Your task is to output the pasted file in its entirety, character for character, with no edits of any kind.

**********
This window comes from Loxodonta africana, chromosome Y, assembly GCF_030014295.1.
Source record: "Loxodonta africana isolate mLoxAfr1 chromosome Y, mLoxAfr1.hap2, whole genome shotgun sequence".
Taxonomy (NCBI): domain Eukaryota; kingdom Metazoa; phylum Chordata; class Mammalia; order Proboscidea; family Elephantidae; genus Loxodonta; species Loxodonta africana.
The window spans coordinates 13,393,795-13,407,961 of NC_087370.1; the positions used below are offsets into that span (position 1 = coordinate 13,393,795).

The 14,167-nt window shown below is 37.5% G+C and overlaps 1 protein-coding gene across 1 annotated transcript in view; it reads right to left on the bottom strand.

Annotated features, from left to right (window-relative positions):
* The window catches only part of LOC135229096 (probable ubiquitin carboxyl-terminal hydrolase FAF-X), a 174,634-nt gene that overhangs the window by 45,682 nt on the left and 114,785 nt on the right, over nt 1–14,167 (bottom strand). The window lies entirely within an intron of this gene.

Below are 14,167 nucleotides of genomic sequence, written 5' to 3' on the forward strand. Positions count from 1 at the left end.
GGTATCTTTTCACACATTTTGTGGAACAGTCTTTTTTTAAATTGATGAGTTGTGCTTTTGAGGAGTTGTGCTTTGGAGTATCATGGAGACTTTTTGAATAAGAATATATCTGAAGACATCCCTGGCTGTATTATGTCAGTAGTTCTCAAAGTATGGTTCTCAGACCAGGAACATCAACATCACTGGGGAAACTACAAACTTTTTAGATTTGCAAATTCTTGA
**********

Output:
This window comes from Loxodonta africana, chromosome Y, assembly GCF_030014295.1.
Source record: "Loxodonta africana isolate mLoxAfr1 chromosome Y, mLoxAfr1.hap2, whole genome shotgun sequence".
Taxonomy (NCBI): domain Eukaryota; kingdom Metazoa; phylum Chordata; class Mammalia; order Proboscidea; family Elephantidae; genus Loxodonta; species Loxodonta africana.
The window spans coordinates 13,393,795-13,407,961 of NC_087370.1; the positions used below are offsets into that span (position 1 = coordinate 13,393,795).

The 14,167-nt window shown below is 37.5% G+C and overlaps 1 protein-coding gene across 1 annotated transcript in view; it reads right to left on the bottom strand.

Annotated features, from left to right (window-relative positions):
* The window catches only part of LOC135229096 (probable ubiquitin carboxyl-terminal hydrolase FAF-X), a 174,634-nt gene that overhangs the window by 45,682 nt on the left and 114,785 nt on the right, over nt 1–14,167 (bottom strand). The window lies entirely within an intron of this gene.

Below are 14,167 nucleotides of genomic sequence, written 5' to 3' on the forward strand. Positions count from 1 at the left end.
GGTATCTTTTCACACATTTTGTGGAACAGTCTTTTTTTAAATTGATGAGTTGTGCTTTTGAGGAGTTGTGCTTTGGAGTATCATGGAGACTTTTTGAATAAGAATATATCTGAAGACATCCCTGGCTGTATTATGTCAGTAGTTCTCAAAGTATGGTTCTCAGACCAGGAACATCAACATCACTGGGGAAACTACAAACTTTTTAGATTTGCAAATTCTTGA